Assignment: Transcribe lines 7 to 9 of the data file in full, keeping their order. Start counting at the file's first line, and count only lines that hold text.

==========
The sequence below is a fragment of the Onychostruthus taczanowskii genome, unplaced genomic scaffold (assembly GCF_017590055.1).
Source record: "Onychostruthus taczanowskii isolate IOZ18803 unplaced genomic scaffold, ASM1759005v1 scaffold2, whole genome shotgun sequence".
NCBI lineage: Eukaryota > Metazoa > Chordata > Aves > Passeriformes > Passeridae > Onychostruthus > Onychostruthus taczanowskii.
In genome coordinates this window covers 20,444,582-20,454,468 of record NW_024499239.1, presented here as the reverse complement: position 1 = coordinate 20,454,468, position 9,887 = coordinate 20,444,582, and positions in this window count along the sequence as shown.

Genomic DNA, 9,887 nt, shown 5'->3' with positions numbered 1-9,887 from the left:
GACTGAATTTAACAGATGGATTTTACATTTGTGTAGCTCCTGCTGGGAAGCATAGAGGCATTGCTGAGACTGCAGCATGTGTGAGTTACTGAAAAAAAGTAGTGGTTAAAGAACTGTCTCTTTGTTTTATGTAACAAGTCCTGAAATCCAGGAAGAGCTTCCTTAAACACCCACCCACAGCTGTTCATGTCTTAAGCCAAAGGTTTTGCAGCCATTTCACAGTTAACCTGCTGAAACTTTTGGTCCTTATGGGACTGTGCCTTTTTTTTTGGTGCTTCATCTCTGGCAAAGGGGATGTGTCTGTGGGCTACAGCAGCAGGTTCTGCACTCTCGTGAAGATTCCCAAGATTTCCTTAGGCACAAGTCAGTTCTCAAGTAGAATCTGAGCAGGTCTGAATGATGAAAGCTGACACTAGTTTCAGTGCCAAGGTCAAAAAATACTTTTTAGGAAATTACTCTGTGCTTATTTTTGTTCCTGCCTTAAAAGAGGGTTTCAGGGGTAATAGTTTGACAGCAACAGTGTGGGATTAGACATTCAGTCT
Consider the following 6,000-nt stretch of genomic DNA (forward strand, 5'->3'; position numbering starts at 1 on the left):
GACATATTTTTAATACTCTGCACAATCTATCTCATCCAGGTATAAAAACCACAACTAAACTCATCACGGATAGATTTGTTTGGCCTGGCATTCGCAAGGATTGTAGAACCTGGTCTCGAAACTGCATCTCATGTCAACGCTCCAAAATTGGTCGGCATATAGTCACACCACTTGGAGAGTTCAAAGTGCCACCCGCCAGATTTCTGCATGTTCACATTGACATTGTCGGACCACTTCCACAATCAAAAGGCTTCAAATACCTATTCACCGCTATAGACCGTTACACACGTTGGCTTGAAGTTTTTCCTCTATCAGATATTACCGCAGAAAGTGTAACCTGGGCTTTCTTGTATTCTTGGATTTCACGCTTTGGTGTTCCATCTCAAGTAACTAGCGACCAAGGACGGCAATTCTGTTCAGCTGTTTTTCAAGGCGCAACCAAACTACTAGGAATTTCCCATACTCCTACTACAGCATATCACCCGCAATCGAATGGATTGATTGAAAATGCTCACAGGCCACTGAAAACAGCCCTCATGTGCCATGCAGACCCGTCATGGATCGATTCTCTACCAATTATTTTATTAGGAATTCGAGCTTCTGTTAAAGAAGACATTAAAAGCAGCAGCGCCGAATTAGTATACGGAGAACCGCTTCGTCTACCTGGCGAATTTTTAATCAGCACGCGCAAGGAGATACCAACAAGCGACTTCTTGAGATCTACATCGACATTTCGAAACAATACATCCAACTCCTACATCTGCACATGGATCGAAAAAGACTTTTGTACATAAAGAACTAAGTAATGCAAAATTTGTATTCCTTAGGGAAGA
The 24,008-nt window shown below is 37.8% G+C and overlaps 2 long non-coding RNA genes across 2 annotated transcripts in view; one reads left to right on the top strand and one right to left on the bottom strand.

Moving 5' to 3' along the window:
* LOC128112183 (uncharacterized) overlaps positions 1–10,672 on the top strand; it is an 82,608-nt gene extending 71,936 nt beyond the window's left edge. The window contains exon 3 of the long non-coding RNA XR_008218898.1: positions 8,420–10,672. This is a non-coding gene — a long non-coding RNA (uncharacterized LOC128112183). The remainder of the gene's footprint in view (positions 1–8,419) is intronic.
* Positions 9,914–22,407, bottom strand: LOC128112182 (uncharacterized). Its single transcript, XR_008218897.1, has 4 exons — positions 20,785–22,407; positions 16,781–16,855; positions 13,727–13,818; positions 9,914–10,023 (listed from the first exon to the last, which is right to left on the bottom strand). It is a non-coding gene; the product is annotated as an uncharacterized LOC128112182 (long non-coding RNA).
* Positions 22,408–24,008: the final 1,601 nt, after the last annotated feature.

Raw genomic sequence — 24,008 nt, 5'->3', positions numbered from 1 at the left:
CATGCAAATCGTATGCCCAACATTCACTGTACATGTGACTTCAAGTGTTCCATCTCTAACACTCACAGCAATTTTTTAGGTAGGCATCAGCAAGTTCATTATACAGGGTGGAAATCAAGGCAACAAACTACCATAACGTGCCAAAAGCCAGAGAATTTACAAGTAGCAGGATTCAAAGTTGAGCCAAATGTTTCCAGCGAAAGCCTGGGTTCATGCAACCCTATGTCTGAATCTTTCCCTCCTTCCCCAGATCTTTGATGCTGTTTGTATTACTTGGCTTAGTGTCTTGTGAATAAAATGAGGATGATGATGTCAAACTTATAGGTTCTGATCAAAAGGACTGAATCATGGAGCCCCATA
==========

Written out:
Consider the following 6,000-nt stretch of genomic DNA (forward strand, 5'->3'; position numbering starts at 1 on the left):
GACATATTTTTAATACTCTGCACAATCTATCTCATCCAGGTATAAAAACCACAACTAAACTCATCACGGATAGATTTGTTTGGCCTGGCATTCGCAAGGATTGTAGAACCTGGTCTCGAAACTGCATCTCATGTCAACGCTCCAAAATTGGTCGGCATATAGTCACACCACTTGGAGAGTTCAAAGTGCCACCCGCCAGATTTCTGCATGTTCACATTGACATTGTCGGACCACTTCCACAATCAAAAGGCTTCAAATACCTATTCACCGCTATAGACCGTTACACACGTTGGCTTGAAGTTTTTCCTCTATCAGATATTACCGCAGAAAGTGTAACCTGGGCTTTCTTGTATTCTTGGATTTCACGCTTTGGTGTTCCATCTCAAGTAACTAGCGACCAAGGACGGCAATTCTGTTCAGCTGTTTTTCAAGGCGCAACCAAACTACTAGGAATTTCCCATACTCCTACTACAGCATATCACCCGCAATCGAATGGATTGATTGAAAATGCTCACAGGCCACTGAAAACAGCCCTCATGTGCCATGCAGACCCGTCATGGATCGATTCTCTACCAATTATTTTATTAGGAATTCGAGCTTCTGTTAAAGAAGACATTAAAAGCAGCAGCGCCGAATTAGTATACGGAGAACCGCTTCGTCTACCTGGCGAATTTTTAATCAGCACGCGCAAGGAGATACCAACAAGCGACTTCTTGAGATCTACATCGACATTTCGAAACAATACATCCAACTCCTACATCTGCACATGGATCGAAAAAGACTTTTGTACATAAAGAACTAAGTAATGCAAAATTTGTATTCCTTAGGGAAGA
The 24,008-nt window shown below is 37.8% G+C and overlaps 2 long non-coding RNA genes across 2 annotated transcripts in view; one reads left to right on the top strand and one right to left on the bottom strand.